Magazine article Diverse Issues in Higher Education

Report Finds Remedial Programs a Weak Spot at Community Colleges

Magazine article Diverse Issues in Higher Education

Report Finds Remedial Programs a Weak Spot at Community Colleges

Article excerpt

Anew report from the Center for Community College Student Engagement (CCCSE), "Expectations Meet Reality: The Underprepared Student and Community Colleges," examines weaknesses in developmental education programs at the nations community colleges. Developmental education has been identified as one of the barriers to improved graduation and completion rates at community colleges.

The report found that there is a mismatch between students' self-assessment of their academic abilities and the results they receive on placement exams. According to the report's findings, 86 percent of students believe they are "ready for college," but a full 67 percent test into developmental coursework.

Developmental, or remedial education, are courses intended to bring students up to speed, and they are not credit bearing. Some developmental sequences are three courses long, meaning that students can spend a year or more in developmental classes before they can start earning college credits.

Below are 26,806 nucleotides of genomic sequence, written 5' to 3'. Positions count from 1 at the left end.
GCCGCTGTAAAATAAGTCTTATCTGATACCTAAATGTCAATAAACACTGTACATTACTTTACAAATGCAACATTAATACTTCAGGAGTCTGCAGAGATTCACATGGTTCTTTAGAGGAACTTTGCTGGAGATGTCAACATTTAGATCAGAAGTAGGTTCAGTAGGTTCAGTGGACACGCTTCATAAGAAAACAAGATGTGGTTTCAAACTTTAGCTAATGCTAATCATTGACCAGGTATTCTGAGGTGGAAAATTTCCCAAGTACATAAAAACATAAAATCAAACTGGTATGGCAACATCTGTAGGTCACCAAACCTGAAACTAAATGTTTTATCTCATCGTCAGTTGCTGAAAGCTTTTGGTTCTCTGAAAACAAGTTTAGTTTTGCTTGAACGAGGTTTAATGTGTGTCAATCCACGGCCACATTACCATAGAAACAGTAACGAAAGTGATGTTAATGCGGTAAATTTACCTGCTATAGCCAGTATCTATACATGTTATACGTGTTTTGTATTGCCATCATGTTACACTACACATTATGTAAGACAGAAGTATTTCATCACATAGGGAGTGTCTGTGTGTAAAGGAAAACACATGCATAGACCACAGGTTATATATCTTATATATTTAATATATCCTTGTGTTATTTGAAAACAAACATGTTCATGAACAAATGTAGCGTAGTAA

"We know that very few students made it to a gatekeeper course, if they started [at the] lowest level of developmental education," said Evelyn Waiwaiole, director of CCCSE.

High school performance is typically taken as an indication of college potential, but the report found that 40 percent of the students who reported an A average in high school also tested into developmental education.

"If we're going to be serious about completion, we have to rethink and redesign how we get students ready for college-level work," Waiwaiole said. "There isn't a silver bullet because what we've been doing traditionally hasn't worked."

The report's findings suggest that placement exams may not be a wholly accurate indicator of college preparedness. Only 41 percent of the higher grade-earning students responding to the report prepared for their placement exam. Those students who do prepare for the placement exam tend to perform better.

One institution cited in the report, Washington State Community College, in Marietta, Ohio, implemented a monthly two-hour "brush-up" workshop to provide a review of basic concepts prior to students taking the exam. The college found that the workshop was not sufficient for students with the greatest need for academic support, however; so the college created a 10-week course on fundamental math in collaboration with another for literacy. …

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